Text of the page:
- Buyer's Guide
The Department of Energy announced on April 23 the closing of a $528.7 million loan with Fisker Automotive for the development and production of two lines of plug-in hybrid electric vehicles (PHEV). The loan will support the Karma, a full-size, four-door sports sedan, and a line of family oriented models being developed under the company’s Project NINA program.
“The story of Fisker is a story of ingenuity of an American company, a commitment to innovation by the U.S. government and the perseverance of the American auto industry,” said Vice President Joe Biden. “The Boxwood Plant is opening again, employing workers in Delaware, and is serving as a roadmap for all we can accomplish if everyone works together. Thanks to real dedication by this Administration, loans from the Department of Energy, the creativity of U.S. companies and the tenacity of great state partners like Delaware – we’re on our way to helping America’s auto industry reclaim its top position in the global market.”
Fisker, a startup based in southern California, expects to manufacture the Karma and Project NINA lines at a recently shuttered General Motors factory in Wilmington, Del. Fisker anticipates that it will employ 2,000 American assembly workers. Industry experts expect that domestic parts suppliers and service providers also will increase employment substantially.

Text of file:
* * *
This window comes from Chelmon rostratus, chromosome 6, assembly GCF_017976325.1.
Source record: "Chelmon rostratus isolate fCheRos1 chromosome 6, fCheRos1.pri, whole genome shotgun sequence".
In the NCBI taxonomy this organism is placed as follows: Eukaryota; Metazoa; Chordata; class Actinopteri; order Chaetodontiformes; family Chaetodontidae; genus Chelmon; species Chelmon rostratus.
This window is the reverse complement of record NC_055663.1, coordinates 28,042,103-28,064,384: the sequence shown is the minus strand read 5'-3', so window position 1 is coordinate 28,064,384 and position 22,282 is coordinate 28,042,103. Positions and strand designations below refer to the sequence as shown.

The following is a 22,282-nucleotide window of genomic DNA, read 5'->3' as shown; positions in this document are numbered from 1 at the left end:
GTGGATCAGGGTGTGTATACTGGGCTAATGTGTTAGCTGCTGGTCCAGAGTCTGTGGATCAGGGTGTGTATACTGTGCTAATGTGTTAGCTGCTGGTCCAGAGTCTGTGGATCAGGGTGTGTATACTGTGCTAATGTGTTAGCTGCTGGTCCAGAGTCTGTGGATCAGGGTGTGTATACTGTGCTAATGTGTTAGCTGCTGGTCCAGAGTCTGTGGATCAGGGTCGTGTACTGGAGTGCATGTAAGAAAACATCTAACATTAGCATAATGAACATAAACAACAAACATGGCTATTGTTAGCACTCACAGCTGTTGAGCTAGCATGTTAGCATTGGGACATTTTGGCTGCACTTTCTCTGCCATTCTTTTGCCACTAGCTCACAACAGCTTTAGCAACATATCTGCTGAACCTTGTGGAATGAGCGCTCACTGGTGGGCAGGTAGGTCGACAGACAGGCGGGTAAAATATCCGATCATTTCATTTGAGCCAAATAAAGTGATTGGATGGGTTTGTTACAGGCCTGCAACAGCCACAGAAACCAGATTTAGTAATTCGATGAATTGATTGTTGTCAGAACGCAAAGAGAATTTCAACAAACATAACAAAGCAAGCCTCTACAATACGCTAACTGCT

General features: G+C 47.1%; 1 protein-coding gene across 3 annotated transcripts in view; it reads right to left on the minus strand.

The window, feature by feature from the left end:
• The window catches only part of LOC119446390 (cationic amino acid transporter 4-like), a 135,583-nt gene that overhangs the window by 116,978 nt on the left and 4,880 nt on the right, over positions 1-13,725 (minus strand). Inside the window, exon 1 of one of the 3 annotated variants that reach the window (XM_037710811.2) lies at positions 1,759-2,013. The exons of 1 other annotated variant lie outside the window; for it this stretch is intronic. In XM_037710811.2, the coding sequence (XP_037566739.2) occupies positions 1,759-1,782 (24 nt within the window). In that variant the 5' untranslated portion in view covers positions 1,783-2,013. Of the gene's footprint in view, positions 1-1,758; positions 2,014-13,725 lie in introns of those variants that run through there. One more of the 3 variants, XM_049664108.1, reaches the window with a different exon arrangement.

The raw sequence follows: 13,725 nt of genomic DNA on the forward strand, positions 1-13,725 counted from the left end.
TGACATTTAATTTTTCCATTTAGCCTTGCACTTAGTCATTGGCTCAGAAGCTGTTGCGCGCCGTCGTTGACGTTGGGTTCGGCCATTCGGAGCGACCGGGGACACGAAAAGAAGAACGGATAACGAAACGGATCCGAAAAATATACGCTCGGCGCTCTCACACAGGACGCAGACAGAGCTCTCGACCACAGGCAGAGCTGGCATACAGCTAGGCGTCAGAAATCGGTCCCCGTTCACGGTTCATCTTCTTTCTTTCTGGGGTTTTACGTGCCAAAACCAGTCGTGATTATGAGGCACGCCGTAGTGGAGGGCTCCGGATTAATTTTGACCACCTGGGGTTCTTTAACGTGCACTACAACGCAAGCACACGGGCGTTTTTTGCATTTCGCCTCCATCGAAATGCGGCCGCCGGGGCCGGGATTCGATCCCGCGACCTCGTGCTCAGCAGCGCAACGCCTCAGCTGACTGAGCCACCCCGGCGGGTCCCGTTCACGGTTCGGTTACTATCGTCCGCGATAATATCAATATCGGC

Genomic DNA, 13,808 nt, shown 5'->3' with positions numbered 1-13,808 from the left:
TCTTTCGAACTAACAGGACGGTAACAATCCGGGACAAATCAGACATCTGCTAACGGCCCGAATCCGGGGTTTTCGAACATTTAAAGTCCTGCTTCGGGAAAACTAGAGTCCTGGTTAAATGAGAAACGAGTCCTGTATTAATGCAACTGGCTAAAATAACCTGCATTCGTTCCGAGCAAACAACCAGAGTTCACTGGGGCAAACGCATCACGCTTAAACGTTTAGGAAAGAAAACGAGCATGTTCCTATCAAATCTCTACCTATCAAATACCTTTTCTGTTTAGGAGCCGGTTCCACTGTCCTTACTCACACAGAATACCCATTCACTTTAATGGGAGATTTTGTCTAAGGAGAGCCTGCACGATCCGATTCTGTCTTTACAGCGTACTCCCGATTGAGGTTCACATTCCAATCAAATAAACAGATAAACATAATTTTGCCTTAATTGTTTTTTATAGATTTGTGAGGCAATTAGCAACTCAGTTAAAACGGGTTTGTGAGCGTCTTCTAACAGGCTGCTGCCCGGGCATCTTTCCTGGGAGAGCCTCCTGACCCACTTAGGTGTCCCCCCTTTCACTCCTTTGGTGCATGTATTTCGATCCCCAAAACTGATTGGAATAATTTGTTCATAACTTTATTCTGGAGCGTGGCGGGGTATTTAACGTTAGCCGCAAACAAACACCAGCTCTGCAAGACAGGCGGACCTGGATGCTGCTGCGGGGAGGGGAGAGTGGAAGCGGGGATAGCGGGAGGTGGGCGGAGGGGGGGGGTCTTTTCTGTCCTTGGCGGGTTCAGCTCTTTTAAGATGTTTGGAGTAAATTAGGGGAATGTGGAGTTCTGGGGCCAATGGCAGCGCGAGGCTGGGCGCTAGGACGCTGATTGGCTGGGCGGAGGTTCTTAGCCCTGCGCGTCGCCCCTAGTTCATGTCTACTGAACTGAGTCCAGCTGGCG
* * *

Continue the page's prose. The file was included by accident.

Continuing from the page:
“Not only will the Fisker projects contribute to cleaner air and reduced carbon emissions, these plug-in hybrid cars will help put American ingenuity at the forefront of automotive design and production,” said Secretary Chu. “And they will bring innovative cars to the market place while putting American workers back on the job,” Secretary Chu added.
Fisker’s plug-in hybrid products will be among the first to market and will help to accelerate the introduction of fuel-saving electrified vehicles in the U.S. When full production is reached in 2015, Fisker estimates annual sales at up to 115,000 vehicles. Combining Fisker projected sales volume with the expected sales volume of the Nissan Leaf and the Tesla Model S, sales of electric and PHEVs funded with DOE ATVM loans could exceed 300,000 annually.
Initially, Fisker Automotive will use the proceeds of the loan for qualifying engineering integration costs as it works with primarily U.S. suppliers to incorporate components into the Karma’s design. The engineering integration work will be conducted in Irvine, California, where engineers will design tools and equipment and develop manufacturing processes. The Karma is scheduled to appear in showrooms in late 2010. The second stage will involve the purchase and retooling of the former GM plant to manufacture the Project NINA line of PHEVs, which is expected to begin rolling off the assembly line in late 2012.
Fisker automobiles are driven by electric motors that get their power from a rechargeable lithium-ion battery, or, when that is depleted, by a generator driven by an efficient gas-powered engine. The Karma and Project NINA models will have an all-electric, tailpipe-emission-free range of 40 to 50 miles on a full charge, more than most Americans drive each day. The battery can be charged at home overnight. Using gas and electric power, Fisker plug-in hybrids are expected to have a cruising range of up to 300 miles.
The Department of Energy’s Advanced Technology Vehicle Manufacturing Program supports the development of advanced technology vehicles with improved fuel efficiency that help reduce the nation’s dependence on oil. This is the fourth loan arrangement signed by DOE with an advanced technology vehicle manufacturer.